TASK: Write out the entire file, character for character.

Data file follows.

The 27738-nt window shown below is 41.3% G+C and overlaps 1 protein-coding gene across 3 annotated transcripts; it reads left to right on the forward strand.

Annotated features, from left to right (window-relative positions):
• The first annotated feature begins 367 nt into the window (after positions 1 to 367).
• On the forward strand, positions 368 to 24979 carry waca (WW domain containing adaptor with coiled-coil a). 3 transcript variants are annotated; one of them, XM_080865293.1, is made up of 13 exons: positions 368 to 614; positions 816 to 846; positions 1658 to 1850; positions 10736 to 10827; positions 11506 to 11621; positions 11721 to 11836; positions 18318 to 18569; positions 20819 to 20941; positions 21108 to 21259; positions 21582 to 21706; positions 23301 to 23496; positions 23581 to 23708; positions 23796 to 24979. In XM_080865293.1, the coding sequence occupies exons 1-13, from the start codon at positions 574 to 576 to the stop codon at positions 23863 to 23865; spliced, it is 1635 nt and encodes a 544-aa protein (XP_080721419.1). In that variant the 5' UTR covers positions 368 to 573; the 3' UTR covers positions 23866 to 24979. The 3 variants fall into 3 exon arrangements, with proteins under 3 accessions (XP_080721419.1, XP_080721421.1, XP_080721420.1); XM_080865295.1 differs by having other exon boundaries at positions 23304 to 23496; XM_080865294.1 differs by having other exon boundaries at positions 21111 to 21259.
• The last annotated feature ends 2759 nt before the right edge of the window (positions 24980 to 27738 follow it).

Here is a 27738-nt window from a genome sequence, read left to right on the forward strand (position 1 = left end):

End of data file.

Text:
The 27738-nt window shown below is 41.3% G+C and overlaps 1 protein-coding gene across 3 annotated transcripts; it reads left to right on the forward strand.

Annotated features, from left to right (window-relative positions):
• The first annotated feature begins 367 nt into the window (after positions 1 to 367).
• On the forward strand, positions 368 to 24979 carry waca (WW domain containing adaptor with coiled-coil a). 3 transcript variants are annotated; one of them, XM_080865293.1, is made up of 13 exons: positions 368 to 614; positions 816 to 846; positions 1658 to 1850; positions 10736 to 10827; positions 11506 to 11621; positions 11721 to 11836; positions 18318 to 18569; positions 20819 to 20941; positions 21108 to 21259; positions 21582 to 21706; positions 23301 to 23496; positions 23581 to 23708; positions 23796 to 24979. In XM_080865293.1, the coding sequence occupies exons 1-13, from the start codon at positions 574 to 576 to the stop codon at positions 23863 to 23865; spliced, it is 1635 nt and encodes a 544-aa protein (XP_080721419.1). In that variant the 5' UTR covers positions 368 to 573; the 3' UTR covers positions 23866 to 24979. The 3 variants fall into 3 exon arrangements, with proteins under 3 accessions (XP_080721419.1, XP_080721421.1, XP_080721420.1); XM_080865295.1 differs by having other exon boundaries at positions 23304 to 23496; XM_080865294.1 differs by having other exon boundaries at positions 21111 to 21259.
• The last annotated feature ends 2759 nt before the right edge of the window (positions 24980 to 27738 follow it).

Here is a 27738-nt window from a genome sequence, read left to right on the forward strand (position 1 = left end):